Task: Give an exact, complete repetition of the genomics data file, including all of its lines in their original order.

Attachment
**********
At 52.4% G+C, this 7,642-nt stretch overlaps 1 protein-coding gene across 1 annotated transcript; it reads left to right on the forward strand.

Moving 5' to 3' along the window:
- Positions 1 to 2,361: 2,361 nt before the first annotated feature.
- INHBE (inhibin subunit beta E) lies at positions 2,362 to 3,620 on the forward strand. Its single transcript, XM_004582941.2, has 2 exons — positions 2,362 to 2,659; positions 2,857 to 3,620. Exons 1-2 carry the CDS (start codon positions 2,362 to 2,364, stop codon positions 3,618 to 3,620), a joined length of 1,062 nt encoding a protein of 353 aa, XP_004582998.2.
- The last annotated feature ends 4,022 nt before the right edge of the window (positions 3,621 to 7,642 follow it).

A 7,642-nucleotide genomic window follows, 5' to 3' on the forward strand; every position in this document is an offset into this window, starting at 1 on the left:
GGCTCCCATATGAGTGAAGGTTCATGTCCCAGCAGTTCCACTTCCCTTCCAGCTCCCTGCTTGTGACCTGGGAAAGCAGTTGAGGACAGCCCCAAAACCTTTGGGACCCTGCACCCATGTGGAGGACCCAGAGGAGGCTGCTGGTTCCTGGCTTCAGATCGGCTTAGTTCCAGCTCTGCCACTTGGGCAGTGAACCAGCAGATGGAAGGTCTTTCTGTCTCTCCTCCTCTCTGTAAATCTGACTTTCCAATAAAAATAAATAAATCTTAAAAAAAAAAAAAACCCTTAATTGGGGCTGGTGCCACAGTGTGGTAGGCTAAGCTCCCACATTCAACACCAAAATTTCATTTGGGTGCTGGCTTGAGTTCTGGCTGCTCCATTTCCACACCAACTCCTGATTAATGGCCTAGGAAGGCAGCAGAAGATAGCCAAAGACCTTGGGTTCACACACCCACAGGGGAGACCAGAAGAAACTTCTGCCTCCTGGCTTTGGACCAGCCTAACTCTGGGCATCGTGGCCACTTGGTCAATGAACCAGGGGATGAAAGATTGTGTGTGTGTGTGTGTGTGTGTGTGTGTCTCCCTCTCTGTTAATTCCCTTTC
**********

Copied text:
At 52.4% G+C, this 7,642-nt stretch overlaps 1 protein-coding gene across 1 annotated transcript; it reads left to right on the forward strand.

Moving 5' to 3' along the window:
- Positions 1 to 2,361: 2,361 nt before the first annotated feature.
- INHBE (inhibin subunit beta E) lies at positions 2,362 to 3,620 on the forward strand. Its single transcript, XM_004582941.2, has 2 exons — positions 2,362 to 2,659; positions 2,857 to 3,620. Exons 1-2 carry the CDS (start codon positions 2,362 to 2,364, stop codon positions 3,618 to 3,620), a joined length of 1,062 nt encoding a protein of 353 aa, XP_004582998.2.
- The last annotated feature ends 4,022 nt before the right edge of the window (positions 3,621 to 7,642 follow it).

A 7,642-nucleotide genomic window follows, 5' to 3' on the forward strand; every position in this document is an offset into this window, starting at 1 on the left:
GGCTCCCATATGAGTGAAGGTTCATGTCCCAGCAGTTCCACTTCCCTTCCAGCTCCCTGCTTGTGACCTGGGAAAGCAGTTGAGGACAGCCCCAAAACCTTTGGGACCCTGCACCCATGTGGAGGACCCAGAGGAGGCTGCTGGTTCCTGGCTTCAGATCGGCTTAGTTCCAGCTCTGCCACTTGGGCAGTGAACCAGCAGATGGAAGGTCTTTCTGTCTCTCCTCCTCTCTGTAAATCTGACTTTCCAATAAAAATAAATAAATCTTAAAAAAAAAAAAAACCCTTAATTGGGGCTGGTGCCACAGTGTGGTAGGCTAAGCTCCCACATTCAACACCAAAATTTCATTTGGGTGCTGGCTTGAGTTCTGGCTGCTCCATTTCCACACCAACTCCTGATTAATGGCCTAGGAAGGCAGCAGAAGATAGCCAAAGACCTTGGGTTCACACACCCACAGGGGAGACCAGAAGAAACTTCTGCCTCCTGGCTTTGGACCAGCCTAACTCTGGGCATCGTGGCCACTTGGTCAATGAACCAGGGGATGAAAGATTGTGTGTGTGTGTGTGTGTGTGTGTGTGTCTCCCTCTCTGTTAATTCCCTTTC